For thousands of years, the Kenaitze, in their native Dena’ina language, have called the Kenai Peninsula Yaghanen, meaning “the good land.” Driving the Seward and Sterling Highways only skims the surface, but provides a scenic orientation to just how good it is.
These days, about 87% of Alaska is public land, and getting to know the Kenai Peninsula means visiting Chugach State Park, Chugach National Forest, Kenai Fjords National Park, Kenai National Wildlife Refuge, and Katchemak Bay State Park, to name just a few. In between all these wide-open spaces are the small towns of Moose Pass, Seward, Cooper Landing, Sterling, Soldotna, Kenai and Homer.
There’s a reason the Kenai Peninsula is called Alaska’s Playground – there are seemingly endless opportunities for adventure. I’ve spent the better part of 20 years exploring this playground, both personally and as a guide, and my to-do list is still growing. For every corner I explore, I find two more I’d like to. Luckily, Silvertip is centrally located, and we’re right in the middle of it all.
For a first-time visitor, I can see how so many options could be overwhelming. When I get overwhelmed, I make a list to help me organize my thoughts and find clarity for moving forward with intention and direction. So here’s a list for you: a few of my favorite things to do during the summer on Alaska’s Kenai Peninsula.
Hiking – You have so many options. There are nearly 500 miles worth of hiking trails on the Kenai Peninsula, which is about double the number of highway miles. There are too many amazing trails to list, so here are my top five: Portage Pass Trail, Grengwik Glacier Trail, Skyline Trail, Harding Ice Field Trail, and Summit Creek Trail.
Flightseeing – Less than 20% of the state is accessible by roads, so if you really want to see Alaska, you need to fly. There’s nothing quite like getting a bird’s eye view of wild as far as the eye can see, like 700 square miles of ice flowing from the mountains to the ocean.
Fishing – There’s a reason fishermen flock to the Kenai Peninsula. Cast a fly for a trophy Rainbow Trout or catch yourself a yummy salmon for dinner. Pull up some halibut via the tractor launch in Deep Creek, or head to Homer and do the Halibut/Rockfish combo.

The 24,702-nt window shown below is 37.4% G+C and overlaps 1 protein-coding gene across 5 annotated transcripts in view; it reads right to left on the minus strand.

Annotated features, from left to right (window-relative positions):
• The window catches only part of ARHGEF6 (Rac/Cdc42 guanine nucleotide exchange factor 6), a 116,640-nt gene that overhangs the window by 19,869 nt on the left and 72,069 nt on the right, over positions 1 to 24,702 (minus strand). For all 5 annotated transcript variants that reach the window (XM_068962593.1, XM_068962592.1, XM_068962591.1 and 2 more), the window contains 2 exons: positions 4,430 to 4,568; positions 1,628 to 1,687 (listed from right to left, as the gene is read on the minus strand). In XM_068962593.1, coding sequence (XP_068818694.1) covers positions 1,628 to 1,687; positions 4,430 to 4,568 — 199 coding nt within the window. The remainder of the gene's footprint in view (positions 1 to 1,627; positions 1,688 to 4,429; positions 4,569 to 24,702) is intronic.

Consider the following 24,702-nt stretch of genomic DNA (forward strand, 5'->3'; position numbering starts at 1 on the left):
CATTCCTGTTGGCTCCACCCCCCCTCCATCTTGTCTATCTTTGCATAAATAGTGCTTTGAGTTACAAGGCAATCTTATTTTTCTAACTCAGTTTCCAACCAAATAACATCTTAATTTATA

Wildlife Viewing – Fly over to the west side of Cook Inlet on a float plane to see bears in their natural environment. We also like to stop at the Alaska Wildlife Conservation Center on our way to the peninsula for an up-close look at a variety of local species, including bears, moose, caribou, and wood bison.
Whale, Marine Wildlife and Glacier Cruise in Kenai Fjords National Park – mountains rising out of the ocean, Whales breaching, dall’s porpoises surfing, and glaciers calving are just a few of the wonders of this trip. Even more special is that it is a very small group tour with no more than 13 guests aboard.
Rafting – Rafting is an awesome way to get off the road system and into the Alaskan backcountry. Travel the length of the entire upper Kenai River through Kenai Canyon with Class 1 and 2 rapids, or for the more adventurous, brave the Class 4 and 5 rapids on Six Mile Creek.
Spencer Iceberg & Placer River Float – Float among the icebergs in a glacial lake only accessible by the historic Alaska Railroad. I ran this trip back in my guiding days, and even after being there every day for an entire summer, it never got old. It’s a favorite among our visiting family and friends.
Canoeing – The Kenai National Wildlife Refuge has several well-established canoe routes you can access through a fully guided trip, or you can rent a canoe and head out on your own. I personally like to take my stand-up paddle board out on these calm waters.
Dog Sledding – The Iditarod is an iconic Alaskan race, and dog sledding remains a popular winter sport up here. Visiting a working kennel and learn how mushers develop a dog team. Meeting puppies is an added bonus. To add adventure to the experience, you can take the tour atop a snowy mountain with a quick helicopter flight.
Biking – Like hiking, there are too many awesome trails to name. Ride the beach between the Kenai and Kasilof Rivers or hit the single track at Tsalteshi Trails. Enjoy the backcountry on the Iditarod National Historic Trail or the Crescent Lake Trail. If you’re super adventurous, Alyeska Resort in Girdwood has lift-access downhill biking.